Why fitness bros taking steroids shouldn’t bother you

Transparency around people’s diets and lifestyles can help us all to feel better

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Transparency around people’s diets and lifestyles can help us all to feel better

By Rhys Thomas21 Aug 2023
7 mins read time
7 mins read time

Is there someone you follow on Instagram who consistently looks incredibly shredded? And another person who is hitting new personal bests at the gym every week? And yet another person, who just seems to constantly always be at their best, training hard, looking great? Does watching them make you feel good? Well, hopefully it does. But for many, watching seemingly impossibly athletic people can have the opposite effect: instead of motivating us to get up and do whatever it is we want to do: be fitter, look a certain way, etc, it can leave us feeling jaded, and like our own slow progress isn’t worth persisting with.

If you’re thinking this way, have you ever considered the people you’re watching might be unhealthy in ways they aren’t showing you on screen? Have you considered that they might be using performance-enhancing drugs?

From an aesthetics perspective, the most influential male body of all time is probably Arnold Schwarzenegger’s circa 1970. The Austrian superstar was a bodybuilder before he became an actor and then politician. He is also on the record as having used performance-enhancing drugs testosterone and the steroid Dianabol, a Class C drug in the UK. World class athletes these days have to follow pretty strict guidelines around what they can and cannot take, but this doesn’t mean they’re not using dubious things to give them an edge.

A disproportionate number of footballers use asthma pumps (legally, prescribed) to help them breathe better in cold weather. Snus - tobacco administered in pouches stuffed under a top or lower lip - is also very popular with elite footballers. While it’s x1,000 healthier than smoking, it’s still tobacco, both addictive and the scientific community is undertaking ongoing research as to whether it can cause cancer. It’s also technically illegal to sell snus in the UK. Players are understood to use a small dose to relax or a stronger dose, for a pick me up. This is all to say that more often than not, those people doing supernatural things, are in fact, going beyond the natural. And that’s absolutely fine. Because just because we watch what they say doesn’t mean we need to follow what they say.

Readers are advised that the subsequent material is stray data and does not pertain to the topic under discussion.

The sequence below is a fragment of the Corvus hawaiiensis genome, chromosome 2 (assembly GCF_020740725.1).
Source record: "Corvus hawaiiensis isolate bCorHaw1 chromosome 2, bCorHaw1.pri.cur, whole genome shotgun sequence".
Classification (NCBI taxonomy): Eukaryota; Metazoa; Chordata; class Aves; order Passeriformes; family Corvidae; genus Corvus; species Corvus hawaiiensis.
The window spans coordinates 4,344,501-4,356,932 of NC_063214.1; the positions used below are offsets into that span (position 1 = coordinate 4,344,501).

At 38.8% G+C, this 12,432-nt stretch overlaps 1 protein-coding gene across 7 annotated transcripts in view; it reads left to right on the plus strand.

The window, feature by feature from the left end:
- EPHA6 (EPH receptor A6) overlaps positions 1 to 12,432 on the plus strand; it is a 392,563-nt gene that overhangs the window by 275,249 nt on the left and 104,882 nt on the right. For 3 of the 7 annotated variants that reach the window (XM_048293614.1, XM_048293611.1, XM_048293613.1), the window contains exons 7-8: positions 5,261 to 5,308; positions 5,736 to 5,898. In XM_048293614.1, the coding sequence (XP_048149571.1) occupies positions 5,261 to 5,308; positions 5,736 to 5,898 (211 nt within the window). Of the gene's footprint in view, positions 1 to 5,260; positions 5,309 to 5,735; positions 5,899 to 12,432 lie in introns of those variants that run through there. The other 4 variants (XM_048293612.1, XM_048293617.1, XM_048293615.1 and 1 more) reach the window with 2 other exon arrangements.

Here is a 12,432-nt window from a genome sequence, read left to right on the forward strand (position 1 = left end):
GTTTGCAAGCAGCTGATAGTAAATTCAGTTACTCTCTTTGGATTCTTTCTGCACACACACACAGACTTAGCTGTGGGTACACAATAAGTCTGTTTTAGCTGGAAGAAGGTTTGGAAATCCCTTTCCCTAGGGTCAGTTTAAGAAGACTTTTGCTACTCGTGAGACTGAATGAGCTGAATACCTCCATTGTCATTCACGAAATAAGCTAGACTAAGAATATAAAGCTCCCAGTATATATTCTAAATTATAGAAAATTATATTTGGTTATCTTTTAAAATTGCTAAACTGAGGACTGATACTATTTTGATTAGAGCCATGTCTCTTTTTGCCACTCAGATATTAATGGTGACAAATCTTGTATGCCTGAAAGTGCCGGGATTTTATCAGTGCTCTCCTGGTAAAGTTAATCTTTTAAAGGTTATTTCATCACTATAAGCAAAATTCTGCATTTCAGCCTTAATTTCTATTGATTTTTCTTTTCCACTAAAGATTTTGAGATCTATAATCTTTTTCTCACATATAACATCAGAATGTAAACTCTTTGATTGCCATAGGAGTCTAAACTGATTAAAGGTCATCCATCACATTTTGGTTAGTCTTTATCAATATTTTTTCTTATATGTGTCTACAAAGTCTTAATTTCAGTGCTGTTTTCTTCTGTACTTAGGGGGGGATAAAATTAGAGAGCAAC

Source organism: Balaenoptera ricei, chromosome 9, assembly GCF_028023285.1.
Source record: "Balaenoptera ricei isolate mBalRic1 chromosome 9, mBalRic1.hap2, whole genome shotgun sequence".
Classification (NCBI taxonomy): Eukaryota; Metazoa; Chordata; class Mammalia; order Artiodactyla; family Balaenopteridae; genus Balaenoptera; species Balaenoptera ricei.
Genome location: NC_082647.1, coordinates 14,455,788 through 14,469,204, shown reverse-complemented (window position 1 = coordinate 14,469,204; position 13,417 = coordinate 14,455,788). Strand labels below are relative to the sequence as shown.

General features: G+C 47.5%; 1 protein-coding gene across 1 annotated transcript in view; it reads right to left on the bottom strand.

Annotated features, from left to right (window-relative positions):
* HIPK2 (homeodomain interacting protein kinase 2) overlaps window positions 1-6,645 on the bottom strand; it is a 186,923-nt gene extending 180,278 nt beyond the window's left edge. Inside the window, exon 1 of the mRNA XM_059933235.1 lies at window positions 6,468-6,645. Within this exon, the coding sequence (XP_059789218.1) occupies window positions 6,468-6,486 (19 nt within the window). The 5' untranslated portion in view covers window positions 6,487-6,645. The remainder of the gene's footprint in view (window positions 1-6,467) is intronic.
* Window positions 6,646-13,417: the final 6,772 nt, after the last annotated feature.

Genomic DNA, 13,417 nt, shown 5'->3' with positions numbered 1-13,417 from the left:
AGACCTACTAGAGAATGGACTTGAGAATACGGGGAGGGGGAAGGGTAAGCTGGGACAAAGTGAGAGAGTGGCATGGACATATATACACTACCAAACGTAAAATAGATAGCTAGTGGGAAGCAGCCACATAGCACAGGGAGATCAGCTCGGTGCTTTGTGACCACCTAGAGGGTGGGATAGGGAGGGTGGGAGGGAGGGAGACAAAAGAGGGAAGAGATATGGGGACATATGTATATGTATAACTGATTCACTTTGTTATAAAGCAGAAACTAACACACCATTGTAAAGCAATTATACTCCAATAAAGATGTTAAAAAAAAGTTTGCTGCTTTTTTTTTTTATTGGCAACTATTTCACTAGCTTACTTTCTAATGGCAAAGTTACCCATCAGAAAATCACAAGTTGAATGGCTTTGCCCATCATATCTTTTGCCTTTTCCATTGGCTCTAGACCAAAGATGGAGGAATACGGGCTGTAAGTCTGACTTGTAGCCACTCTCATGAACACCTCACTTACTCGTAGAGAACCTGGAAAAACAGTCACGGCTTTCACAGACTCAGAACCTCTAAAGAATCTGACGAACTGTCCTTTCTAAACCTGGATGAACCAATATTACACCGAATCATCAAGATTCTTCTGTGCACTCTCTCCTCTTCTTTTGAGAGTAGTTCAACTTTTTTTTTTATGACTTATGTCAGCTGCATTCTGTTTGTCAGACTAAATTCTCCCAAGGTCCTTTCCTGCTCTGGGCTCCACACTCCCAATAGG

It would be crass to suggest that many of us aren’t influenced by people who look a certain way. Regardless of what aesthetic preferences we have and/or want for ourselves, many of us absolutely do see others as a reference point for their own looks. Within this, there’s always been non-natty influencers who we’ve looked up to, like Arnold and all the others who followed in his heavy footsteps. Many of the people we admire to today are open about cosmetic work they have done, too, which might be regulated a little better than chemical enhancements, but plenty of it involves physical risks.

The reason we need to accept that people are often less natural and healthy than they make out is because these cheat-codes, secret compromises, and hidden procedures, are inevitable. People will always want to utilise something that helps them to achieve something. From nootropics for the mind to ozempic for the waistline. We need to push the discourse beyond discussion as to whether someone is natty or not and then disgust when they don’t fulfil our expectations. We need to consider our relationship to these people in the limelight, and to evaluate whether we really want to be like them, based on their lifestyle, or at least the lifestyle they project online, a lot of the time for followers and for profit. Something critically important to doing that is their transparency.